Tricks of the Trade: 6 Things All Amateur Bartenders Should Know
Just because your bar is located in your house doesn't mean you can't develop the skills of a master mixologist.
As an amateur bartender, you love making delicious cocktails for your family friends - and they love drinking them - but there's always space to improve your craft. If you're interested in raising the bar in your bartending game, check out these six tricks of the trade:
1. Equip Yourself With the Proper Tools
One easy way to enhance the quality of your cocktails is having the right bartending equipment. Stock your bar with a strainer, stirrer, jigger, bar spoon, mixing glass, muddler and different types of glassware. Bottle openers and corkscrews are additional essentials you should always have on hand. For delicious frozen drinks that will have your friends leaving you tips, always have a Margaritaville® Frozen Concoction Maker® at the ready. There's no better tool for creating frozen margaritas, piña coladas and an endless array of refreshing alcoholic treats.
2. Shake Things up With Egg White Cocktails
If you have an interest in classic cocktails, you've likely stumbled upon a few recipes that use egg whites as a key ingredient. When made correctly, these drinks can be frothy, light and refreshing, but when made incorrectly, they can settle into an unappetizing consistency. The secret to making a successful egg white cocktail? It's all in the shake. Be sure to diligently shake every egg white beverage you make for upward of a 10 seconds to achieve your desired result.
3. Study and Perfect a Menu of 10 Basic Cocktails
To refine your bartending skills - and really wow your friends and family - focus on perfecting a repertoire of 10 classic cocktails. By having a core selection at your fingertips, you can more easily improvise and embellish. Some popular drinks to consider are frozen margaritas, strawberry margaritas, piña coladas, daiquiris, martinis, manhattans, mint juleps, old fashioneds, white Russians, negronis, mimosas, bloody Marys, Long Island iced teas and whiskey sours. For two-ingredient drinks like gin and tonics or vodka sodas, practice perfecting your alcohol-to-mixer ratios. You may also want to hone your wine and beer pours if you're not familiar with industry-level techniques.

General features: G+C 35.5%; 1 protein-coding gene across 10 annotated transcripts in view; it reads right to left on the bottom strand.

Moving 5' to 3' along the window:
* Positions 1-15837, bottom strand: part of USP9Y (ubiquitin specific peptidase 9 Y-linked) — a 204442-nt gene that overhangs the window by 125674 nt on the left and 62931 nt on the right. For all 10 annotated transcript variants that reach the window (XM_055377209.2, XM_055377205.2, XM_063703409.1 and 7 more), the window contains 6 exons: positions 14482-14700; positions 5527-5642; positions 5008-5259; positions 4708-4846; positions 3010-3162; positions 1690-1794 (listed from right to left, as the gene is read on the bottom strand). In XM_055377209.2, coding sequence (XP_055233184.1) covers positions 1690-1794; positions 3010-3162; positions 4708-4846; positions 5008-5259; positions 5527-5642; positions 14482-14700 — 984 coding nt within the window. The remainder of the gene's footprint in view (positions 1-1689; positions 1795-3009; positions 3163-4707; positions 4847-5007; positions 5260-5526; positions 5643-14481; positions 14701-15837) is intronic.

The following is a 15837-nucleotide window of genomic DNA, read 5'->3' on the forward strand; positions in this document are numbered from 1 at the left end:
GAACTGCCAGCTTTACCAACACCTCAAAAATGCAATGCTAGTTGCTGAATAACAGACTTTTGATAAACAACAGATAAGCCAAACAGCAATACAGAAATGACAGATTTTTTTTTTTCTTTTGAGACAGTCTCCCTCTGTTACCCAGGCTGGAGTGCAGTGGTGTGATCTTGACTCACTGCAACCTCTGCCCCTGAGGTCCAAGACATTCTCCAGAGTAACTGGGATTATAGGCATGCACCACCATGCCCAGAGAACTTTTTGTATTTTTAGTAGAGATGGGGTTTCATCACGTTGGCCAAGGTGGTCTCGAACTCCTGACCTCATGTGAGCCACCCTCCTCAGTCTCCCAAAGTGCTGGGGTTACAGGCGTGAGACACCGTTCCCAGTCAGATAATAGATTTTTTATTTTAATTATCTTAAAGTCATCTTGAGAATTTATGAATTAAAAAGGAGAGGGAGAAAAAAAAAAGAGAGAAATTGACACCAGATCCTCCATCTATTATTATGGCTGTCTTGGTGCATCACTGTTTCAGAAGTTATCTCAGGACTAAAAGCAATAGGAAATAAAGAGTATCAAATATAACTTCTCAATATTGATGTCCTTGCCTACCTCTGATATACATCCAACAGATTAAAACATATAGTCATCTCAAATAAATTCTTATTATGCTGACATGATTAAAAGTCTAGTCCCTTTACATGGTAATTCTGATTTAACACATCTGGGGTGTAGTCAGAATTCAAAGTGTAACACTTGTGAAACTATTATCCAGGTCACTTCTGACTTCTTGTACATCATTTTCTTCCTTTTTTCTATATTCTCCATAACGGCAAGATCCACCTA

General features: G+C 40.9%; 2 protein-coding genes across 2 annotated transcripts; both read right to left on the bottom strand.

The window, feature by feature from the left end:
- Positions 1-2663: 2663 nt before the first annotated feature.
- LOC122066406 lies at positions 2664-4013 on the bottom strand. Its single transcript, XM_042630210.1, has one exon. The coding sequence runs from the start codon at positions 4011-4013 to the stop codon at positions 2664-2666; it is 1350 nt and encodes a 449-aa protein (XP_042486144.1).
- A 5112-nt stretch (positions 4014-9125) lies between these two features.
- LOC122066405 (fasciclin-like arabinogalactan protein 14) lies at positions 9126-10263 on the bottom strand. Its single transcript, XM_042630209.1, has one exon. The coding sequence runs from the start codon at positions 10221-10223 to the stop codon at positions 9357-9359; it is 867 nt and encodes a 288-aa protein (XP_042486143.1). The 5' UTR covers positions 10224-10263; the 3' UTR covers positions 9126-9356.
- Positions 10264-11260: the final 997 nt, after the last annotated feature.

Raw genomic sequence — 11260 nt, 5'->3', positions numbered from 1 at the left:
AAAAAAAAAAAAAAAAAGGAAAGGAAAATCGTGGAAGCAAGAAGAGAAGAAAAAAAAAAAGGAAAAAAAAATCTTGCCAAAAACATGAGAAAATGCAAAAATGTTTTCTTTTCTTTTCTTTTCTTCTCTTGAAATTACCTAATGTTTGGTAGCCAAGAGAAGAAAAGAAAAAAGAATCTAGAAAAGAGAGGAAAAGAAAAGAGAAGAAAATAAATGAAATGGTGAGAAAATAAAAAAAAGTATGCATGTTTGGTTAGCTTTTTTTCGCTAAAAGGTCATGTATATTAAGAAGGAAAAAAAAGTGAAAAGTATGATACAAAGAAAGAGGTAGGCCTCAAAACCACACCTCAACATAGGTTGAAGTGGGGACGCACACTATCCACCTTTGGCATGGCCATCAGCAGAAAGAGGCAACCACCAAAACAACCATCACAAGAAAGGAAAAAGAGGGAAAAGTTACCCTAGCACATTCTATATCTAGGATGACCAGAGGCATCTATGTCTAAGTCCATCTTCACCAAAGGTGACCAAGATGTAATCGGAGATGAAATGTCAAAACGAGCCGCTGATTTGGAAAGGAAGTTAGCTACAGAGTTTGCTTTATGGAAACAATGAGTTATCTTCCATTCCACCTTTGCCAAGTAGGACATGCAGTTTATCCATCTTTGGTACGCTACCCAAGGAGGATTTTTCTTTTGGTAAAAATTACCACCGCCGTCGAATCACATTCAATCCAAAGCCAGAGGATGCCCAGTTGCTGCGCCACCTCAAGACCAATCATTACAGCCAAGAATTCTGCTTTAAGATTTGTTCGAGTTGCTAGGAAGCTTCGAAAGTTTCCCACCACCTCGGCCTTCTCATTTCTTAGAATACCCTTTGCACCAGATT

4. Stock Top-Shelf Bottles of the Alcohol You Drink
It might be tempting - especially if you've got an in-home bar or bar cart - to stock up on a wide variety of liquors, even those you don't usually drink. While doing this might make your bar setup look legitimate, it means you prioritize quantity over quality. Instead of stocking lots of mid- or low-range alcohols, invest in a few top-shelf bottles of your favorite spirits. If you and your friends are margarita lovers, for example, make sure you've got your favorite tequila behind the bar at all times, alongside your Margaritaville® Frozen Concoction Maker®.
5. Learn the Art of Muddling Herbs
Muddled herbs can add a lot to the flavor of your drinks. Not only are they great for infusing flavor into shaken and stirred cocktails, but they make delicious toppings for frozen concoctions as well. Muddling can be a delicate art, however, and under- or over-pulverizing your herbs can negatively affect your beverage's flavor. While you're muddling, remember that the point of doing so is to extract oil from the leaves you work with. Gently mash the herbs for just a few seconds or until they release a natural scent.
6. Use Fresh Fruit
Have you ever taken a sip of a fruity cocktail and been instantly transported to sunny tropical island? Chances are the bartender who crafted that vacation-in-a-glass used fresh fruit to create those vibrant flavors. When you're looking to really impress your guests, use fruit chunks, slices and juice that you make fresh in your own kitchen. Garden-fresh berries, watermelon and citrus are some of the best tools bartenders have at their disposal - use them to flavor and garnish all your favorite drinks.